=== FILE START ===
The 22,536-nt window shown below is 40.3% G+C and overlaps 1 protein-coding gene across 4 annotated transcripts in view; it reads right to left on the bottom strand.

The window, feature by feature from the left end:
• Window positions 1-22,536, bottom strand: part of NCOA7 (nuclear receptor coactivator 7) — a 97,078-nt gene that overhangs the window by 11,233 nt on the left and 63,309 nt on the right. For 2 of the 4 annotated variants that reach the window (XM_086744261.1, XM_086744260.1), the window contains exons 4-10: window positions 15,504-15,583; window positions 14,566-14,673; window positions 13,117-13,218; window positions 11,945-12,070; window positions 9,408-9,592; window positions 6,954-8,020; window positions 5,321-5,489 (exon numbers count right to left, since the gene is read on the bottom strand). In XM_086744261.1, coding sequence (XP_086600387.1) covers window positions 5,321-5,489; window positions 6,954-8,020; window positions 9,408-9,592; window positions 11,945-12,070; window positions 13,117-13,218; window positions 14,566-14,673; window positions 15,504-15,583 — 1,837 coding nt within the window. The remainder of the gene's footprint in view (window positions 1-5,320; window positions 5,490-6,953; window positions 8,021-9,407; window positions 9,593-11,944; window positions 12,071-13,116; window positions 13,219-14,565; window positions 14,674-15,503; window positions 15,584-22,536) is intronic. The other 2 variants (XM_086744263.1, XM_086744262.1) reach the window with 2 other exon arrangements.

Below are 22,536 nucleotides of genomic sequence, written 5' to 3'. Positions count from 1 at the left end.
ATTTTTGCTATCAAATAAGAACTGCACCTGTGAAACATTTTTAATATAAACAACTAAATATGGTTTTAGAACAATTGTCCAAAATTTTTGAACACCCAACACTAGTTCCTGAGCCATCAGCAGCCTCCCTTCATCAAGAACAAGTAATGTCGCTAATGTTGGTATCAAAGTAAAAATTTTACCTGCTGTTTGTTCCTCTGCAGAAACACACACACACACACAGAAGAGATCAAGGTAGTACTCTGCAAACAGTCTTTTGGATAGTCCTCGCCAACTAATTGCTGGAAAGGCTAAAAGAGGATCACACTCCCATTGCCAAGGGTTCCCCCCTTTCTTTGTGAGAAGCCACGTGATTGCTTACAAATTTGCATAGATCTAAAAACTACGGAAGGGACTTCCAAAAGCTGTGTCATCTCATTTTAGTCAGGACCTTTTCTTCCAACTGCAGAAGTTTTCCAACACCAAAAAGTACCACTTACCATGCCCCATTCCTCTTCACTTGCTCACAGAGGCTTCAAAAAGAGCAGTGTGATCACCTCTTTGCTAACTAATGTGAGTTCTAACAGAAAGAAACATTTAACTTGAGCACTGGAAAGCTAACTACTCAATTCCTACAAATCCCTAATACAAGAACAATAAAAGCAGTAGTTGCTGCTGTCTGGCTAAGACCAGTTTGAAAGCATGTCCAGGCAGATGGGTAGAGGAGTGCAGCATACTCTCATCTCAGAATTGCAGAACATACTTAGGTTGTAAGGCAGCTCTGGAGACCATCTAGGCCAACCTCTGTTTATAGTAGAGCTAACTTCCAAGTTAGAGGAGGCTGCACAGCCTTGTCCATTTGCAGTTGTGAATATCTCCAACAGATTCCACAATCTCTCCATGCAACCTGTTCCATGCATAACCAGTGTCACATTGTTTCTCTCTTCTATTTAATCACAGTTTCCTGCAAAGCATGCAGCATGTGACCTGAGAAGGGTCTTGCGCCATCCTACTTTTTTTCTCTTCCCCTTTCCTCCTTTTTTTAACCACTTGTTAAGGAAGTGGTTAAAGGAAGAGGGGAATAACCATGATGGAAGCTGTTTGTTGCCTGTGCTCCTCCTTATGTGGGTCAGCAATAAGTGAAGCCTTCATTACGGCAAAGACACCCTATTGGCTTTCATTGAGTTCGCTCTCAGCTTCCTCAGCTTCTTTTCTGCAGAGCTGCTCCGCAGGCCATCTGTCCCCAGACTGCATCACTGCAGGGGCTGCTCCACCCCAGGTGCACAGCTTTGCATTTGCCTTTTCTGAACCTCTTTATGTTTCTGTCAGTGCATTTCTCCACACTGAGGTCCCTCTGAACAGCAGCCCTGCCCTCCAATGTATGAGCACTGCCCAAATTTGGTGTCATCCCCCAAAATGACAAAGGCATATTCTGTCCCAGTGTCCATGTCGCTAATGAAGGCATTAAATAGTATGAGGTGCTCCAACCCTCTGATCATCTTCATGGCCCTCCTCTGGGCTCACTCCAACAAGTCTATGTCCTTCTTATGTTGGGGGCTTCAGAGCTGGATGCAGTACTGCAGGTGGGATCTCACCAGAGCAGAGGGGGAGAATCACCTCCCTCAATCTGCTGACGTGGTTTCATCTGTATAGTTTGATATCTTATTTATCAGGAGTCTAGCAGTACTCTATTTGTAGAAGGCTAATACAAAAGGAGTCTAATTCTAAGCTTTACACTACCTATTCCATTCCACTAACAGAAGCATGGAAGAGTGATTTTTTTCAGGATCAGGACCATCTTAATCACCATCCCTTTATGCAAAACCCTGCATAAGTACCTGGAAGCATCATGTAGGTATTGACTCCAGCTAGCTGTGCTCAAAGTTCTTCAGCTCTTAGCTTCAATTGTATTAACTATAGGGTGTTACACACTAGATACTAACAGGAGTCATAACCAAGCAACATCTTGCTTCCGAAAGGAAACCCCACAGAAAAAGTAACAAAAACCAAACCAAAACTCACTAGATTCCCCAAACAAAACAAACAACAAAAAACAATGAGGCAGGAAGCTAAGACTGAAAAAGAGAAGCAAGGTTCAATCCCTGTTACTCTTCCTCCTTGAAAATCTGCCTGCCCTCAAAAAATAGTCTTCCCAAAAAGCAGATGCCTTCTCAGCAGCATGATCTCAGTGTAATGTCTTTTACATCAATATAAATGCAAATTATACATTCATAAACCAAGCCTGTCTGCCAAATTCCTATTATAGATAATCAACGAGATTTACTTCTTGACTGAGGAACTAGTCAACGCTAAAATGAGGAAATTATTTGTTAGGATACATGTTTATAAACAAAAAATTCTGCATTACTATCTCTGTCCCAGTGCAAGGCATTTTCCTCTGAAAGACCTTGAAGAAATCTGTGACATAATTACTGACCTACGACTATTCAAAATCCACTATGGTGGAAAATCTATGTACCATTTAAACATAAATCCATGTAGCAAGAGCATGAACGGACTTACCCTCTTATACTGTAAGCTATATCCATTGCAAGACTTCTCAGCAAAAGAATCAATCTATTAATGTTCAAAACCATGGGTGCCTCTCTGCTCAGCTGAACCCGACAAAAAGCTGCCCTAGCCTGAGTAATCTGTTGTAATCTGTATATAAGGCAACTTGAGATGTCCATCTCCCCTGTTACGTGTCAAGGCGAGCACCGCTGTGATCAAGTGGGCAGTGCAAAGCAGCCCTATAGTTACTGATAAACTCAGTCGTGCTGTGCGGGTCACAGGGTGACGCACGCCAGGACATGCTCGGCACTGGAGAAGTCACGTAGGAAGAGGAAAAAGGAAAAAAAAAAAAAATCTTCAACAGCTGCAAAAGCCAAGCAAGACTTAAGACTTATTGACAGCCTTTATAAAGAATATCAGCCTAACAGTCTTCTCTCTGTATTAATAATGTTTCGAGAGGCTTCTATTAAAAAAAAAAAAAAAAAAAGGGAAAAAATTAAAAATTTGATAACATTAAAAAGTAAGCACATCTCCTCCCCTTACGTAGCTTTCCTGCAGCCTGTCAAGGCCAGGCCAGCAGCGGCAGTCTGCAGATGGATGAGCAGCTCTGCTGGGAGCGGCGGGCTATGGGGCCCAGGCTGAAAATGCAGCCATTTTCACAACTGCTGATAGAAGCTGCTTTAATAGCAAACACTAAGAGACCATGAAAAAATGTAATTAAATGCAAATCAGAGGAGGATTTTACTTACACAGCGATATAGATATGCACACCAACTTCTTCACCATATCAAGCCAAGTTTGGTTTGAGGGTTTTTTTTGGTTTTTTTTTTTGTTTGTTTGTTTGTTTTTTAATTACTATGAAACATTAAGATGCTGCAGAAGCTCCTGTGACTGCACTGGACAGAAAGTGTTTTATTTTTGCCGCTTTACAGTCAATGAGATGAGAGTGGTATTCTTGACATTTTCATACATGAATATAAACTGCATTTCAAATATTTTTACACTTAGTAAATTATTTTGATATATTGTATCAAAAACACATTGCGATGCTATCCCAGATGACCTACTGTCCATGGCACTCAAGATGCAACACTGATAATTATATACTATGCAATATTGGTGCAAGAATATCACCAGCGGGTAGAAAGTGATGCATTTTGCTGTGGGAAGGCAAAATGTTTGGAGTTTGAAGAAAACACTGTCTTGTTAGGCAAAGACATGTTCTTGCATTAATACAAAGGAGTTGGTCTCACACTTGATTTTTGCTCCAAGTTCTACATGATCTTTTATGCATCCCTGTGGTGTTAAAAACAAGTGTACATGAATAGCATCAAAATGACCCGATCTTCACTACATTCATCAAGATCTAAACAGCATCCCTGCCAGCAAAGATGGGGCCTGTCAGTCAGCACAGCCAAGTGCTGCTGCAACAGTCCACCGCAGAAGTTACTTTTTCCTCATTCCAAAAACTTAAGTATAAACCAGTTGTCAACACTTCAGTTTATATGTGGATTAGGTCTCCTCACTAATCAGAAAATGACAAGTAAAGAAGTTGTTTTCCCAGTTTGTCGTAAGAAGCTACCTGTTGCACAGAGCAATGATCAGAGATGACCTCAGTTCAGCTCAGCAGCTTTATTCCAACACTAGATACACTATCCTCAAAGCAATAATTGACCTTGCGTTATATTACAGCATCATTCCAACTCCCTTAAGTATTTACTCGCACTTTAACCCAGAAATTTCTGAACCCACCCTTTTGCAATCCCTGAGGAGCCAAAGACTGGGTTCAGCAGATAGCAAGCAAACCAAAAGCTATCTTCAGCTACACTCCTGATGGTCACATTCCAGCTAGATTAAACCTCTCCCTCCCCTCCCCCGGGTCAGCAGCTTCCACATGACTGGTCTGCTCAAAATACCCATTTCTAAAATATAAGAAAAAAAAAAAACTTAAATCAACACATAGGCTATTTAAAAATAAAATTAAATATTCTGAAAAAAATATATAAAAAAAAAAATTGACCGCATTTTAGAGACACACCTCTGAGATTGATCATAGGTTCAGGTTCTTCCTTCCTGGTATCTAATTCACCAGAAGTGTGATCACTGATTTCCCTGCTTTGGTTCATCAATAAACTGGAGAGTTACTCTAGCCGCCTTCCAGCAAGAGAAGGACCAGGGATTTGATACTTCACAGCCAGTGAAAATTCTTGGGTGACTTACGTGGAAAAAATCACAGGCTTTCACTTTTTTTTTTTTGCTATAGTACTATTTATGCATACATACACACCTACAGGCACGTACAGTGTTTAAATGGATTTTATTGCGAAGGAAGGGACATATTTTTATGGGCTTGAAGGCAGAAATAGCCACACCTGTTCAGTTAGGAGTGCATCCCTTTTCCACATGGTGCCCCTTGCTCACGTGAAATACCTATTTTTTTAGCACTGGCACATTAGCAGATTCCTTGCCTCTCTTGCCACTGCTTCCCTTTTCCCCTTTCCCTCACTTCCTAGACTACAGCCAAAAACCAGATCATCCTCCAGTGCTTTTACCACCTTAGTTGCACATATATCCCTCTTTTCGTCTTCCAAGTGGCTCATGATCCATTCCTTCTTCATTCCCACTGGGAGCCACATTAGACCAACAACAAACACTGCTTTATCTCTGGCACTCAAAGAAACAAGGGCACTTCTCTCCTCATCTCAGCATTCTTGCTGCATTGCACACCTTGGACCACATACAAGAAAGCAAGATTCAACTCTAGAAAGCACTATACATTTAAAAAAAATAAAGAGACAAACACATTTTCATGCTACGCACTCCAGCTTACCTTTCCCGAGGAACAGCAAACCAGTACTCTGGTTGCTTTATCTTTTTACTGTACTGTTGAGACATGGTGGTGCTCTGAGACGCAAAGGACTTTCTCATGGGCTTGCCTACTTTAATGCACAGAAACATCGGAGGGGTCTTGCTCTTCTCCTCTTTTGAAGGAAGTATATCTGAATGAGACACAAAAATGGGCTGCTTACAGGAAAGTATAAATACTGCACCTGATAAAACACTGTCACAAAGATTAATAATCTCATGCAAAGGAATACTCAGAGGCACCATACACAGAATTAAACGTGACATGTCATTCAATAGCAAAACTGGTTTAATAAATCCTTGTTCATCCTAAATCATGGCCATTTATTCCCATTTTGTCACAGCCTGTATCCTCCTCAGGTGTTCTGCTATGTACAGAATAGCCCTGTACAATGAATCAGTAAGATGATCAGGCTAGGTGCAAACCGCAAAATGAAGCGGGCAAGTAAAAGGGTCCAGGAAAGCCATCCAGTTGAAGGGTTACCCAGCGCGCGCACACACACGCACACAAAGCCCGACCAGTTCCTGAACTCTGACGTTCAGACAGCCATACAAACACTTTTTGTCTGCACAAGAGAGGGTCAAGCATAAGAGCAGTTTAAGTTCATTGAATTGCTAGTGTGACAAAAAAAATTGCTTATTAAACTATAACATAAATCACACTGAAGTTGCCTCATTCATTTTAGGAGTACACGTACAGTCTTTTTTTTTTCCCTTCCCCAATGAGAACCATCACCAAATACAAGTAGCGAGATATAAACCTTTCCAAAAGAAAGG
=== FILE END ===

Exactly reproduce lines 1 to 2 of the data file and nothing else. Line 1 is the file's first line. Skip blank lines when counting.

The 22,536-nt window shown below is 40.3% G+C and overlaps 1 protein-coding gene across 4 annotated transcripts in view; it reads right to left on the bottom strand.

The window, feature by feature from the left end: